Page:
16

U.S.S.G. Sec. 1B1.7 (1988) (emphasis supplied). Consistent with this view, we have treated the "background" note in question as an explanation of the reason for the guideline. We give more weight to the "application note," which confirms the guideline's requirement that bank robbery "results in a minimum one-level enhancement." U.S.S.G. Sec. 2B3.1, comment (n. 2) (1988).

17

2. the district court's refusal to depart from the applicable guideline range

18

Fox vigorously urged the district court to depart downward from the applicable guideline range. In support of his request, he cited a history of mental problems so serious that he was once institutionalized and later treated for paranoid schizophrenia. He also mentioned instances of alcohol and cocaine abuse. According to the clinical psychologist who examined him in preparation for the sentencing hearing, Fox's psychiatric condition began to deteriorate in 1989, and his alcohol and cocaine abuse increased. He lost his job, became increasingly unable to interact with people, and experienced more severe disorder in his thinking and judgment. Because of this mental disorder, Fox claims, he hatched a scheme to break into the federal penitentiary system. To execute this scheme, he robbed a bank at which he was well-known, not because he wanted the money, but because he knew that bank robbery was a federal crime. Once in the federal penitentiary system, Fox claims that he hoped to meet friends and interact with people.

19

Based on these facts, which the district court found to be undisputed, Fox argues that a departure is justified because he has presented a "mitigating circumstance of a kind, or to a degree, not adequately taken into consideration by the Sentencing Commission in formulating the guidelines...." 18 U.S.C. Sec. 3553(b) (1988). See also U.S.S.G. Sec. 5K2.0, p.s. (1988). Recognizing that "[m]ental and emotional conditions are not ordinarily relevant in determining whether a sentence should be outside the guidelines," U.S.S.G. Sec. 5H1.3, p.s. (1988) (emphasis supplied), Fox nonetheless argues that his psychiatric problems are so extraordinary as to merit a departure. Finally, Fox urges that a departure was required because he suffered from "significantly reduced mental capacity ... [which] contributed to the commission of the offense...." U.S.S.G. Sec. 5K2.13, p.s. (1988). Contra, United States v. Borrayo, 898 F.2d 91, 94 (9th Cir.1989) (robbery is a crime of violence, making section 5K2.13 inapplicable).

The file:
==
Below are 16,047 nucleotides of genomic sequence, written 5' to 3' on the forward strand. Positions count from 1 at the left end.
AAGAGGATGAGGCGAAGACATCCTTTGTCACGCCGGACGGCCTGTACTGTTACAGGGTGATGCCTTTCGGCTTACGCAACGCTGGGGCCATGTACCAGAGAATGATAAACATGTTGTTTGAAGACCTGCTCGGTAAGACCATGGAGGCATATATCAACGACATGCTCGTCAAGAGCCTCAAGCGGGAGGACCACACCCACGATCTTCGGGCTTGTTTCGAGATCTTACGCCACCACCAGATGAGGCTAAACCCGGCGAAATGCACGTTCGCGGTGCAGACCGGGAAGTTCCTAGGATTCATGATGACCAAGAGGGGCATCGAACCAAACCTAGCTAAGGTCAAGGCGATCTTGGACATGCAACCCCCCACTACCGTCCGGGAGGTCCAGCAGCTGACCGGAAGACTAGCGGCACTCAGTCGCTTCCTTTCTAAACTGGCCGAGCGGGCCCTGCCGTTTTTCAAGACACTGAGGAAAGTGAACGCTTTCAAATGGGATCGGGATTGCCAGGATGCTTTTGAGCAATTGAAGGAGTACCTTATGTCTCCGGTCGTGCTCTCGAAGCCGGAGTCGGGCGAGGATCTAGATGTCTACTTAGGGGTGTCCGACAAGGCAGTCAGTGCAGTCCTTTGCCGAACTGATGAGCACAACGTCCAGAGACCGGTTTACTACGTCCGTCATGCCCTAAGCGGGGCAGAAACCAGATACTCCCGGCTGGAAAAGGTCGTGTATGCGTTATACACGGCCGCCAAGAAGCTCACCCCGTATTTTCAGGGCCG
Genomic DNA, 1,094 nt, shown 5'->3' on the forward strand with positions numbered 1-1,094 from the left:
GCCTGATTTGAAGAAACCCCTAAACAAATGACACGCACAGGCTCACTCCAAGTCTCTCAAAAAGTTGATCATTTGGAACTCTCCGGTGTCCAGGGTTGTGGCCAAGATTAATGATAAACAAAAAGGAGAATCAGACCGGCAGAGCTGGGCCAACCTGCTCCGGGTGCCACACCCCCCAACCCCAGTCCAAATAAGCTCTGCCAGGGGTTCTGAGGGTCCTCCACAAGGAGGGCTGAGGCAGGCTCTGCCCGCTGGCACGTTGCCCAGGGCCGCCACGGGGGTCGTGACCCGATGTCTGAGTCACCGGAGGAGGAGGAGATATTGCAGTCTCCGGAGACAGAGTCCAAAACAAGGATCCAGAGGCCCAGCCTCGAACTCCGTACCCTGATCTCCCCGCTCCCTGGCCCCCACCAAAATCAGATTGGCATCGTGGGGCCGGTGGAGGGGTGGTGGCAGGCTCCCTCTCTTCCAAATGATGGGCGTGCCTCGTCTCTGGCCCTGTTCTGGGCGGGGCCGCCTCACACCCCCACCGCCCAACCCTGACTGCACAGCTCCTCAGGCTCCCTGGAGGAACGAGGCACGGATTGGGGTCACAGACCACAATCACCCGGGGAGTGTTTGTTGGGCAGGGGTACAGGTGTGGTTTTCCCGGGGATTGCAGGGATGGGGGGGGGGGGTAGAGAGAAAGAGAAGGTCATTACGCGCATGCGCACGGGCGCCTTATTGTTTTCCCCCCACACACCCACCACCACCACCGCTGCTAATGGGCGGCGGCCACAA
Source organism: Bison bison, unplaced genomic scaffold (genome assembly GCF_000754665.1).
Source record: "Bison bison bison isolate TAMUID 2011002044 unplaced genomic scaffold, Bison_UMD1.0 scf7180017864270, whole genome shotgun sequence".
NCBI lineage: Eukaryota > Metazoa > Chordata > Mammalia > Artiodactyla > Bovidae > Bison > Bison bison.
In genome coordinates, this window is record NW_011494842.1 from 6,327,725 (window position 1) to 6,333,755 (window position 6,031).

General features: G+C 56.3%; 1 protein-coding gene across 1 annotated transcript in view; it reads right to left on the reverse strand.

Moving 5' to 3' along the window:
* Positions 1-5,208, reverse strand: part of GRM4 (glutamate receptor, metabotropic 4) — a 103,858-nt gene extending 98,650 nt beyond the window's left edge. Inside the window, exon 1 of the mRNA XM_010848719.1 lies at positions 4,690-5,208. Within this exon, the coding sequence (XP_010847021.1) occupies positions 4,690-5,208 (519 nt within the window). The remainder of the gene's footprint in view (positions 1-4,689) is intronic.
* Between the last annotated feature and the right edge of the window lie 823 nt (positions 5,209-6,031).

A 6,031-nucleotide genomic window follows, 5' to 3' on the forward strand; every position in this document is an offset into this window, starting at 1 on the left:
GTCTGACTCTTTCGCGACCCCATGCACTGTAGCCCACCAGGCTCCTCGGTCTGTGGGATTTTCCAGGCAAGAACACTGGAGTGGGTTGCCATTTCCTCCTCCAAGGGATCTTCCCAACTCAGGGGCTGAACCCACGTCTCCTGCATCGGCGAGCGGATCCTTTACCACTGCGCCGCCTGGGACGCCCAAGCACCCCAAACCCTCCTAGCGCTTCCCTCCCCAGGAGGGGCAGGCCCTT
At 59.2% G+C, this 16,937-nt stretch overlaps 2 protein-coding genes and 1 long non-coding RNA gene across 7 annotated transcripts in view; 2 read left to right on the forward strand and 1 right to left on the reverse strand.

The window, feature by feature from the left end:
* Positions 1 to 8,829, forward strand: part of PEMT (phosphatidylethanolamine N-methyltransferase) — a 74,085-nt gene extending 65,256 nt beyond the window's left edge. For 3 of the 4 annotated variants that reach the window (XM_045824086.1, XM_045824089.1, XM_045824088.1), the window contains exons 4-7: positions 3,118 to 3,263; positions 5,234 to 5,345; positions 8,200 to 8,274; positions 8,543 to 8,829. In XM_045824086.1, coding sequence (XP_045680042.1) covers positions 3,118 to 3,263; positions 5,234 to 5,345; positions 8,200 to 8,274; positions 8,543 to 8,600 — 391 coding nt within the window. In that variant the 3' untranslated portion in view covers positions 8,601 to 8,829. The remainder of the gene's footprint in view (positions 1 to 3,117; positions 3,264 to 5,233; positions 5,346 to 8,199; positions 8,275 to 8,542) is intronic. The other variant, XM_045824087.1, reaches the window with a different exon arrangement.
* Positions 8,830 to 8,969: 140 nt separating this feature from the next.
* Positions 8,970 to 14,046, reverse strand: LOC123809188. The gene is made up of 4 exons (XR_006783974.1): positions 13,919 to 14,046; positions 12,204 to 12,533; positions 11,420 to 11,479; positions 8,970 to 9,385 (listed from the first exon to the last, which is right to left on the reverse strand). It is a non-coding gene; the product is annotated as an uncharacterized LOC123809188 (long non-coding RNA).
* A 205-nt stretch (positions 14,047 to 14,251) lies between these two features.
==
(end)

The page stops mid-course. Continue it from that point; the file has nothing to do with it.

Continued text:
20

The district judge's sole response to Fox's request for a departure was the statement, "I don't believe that I can accede to your request. The Court finds that there is no need or--excuse me." Transcript of Sentencing Hearing at 13. The judge was thereupon interrupted by counsel and did not complete his thought. We cannot tell from this statement (1) whether the judge had reviewed the cited guidelines and interpreted them as depriving him of the power to depart on the grounds urged by Fox or (2) whether the judge thought the guidelines did give him the power to depart and nonetheless exercised his discretion not to depart.

21

The ambiguity in the judge's ruling is important because the question determines the scope of our review. If the judge interpreted the cited guidelines as depriving him of the power to depart, this legal interpretation of the guidelines would be subject to plenary review. Lowden II, 905 F.2d at 1449-50; United States v. Davis, 900 F.2d 1524, 1530 n. 7 (10th Cir.), cert. denied, --- U.S. ----, 111 S.Ct. 155, 112 L.Ed.2d 121 (1990) (dictum ). If the judge interpreted the guidelines as authorizing departure and simply chose not to depart, we would lack jurisdiction to review this discretionary decision. E.g., United States v. Soto, 918 F.2d 882, 883-84 (10th Cir.1990) (collecting cases from this and other circuits). We therefore cannot undertake a review of the decision until the ambiguous ruling is clarified. Accordingly, the cause is partially remanded to the district court, and the district judge shall clarify whether, in sentencing the defendant, he declined to depart from the guidelines because he felt he had no authority to do so or whether it was because he simply exercised his discretion not to do so. The clerk of the district court shall transmit the clarifying document to the court of appeals forthwith. This court retains jurisdiction of the appeal.

*

Honorable Edward W. Nottingham, United States District Judge for the District of Colorado, sitting by designation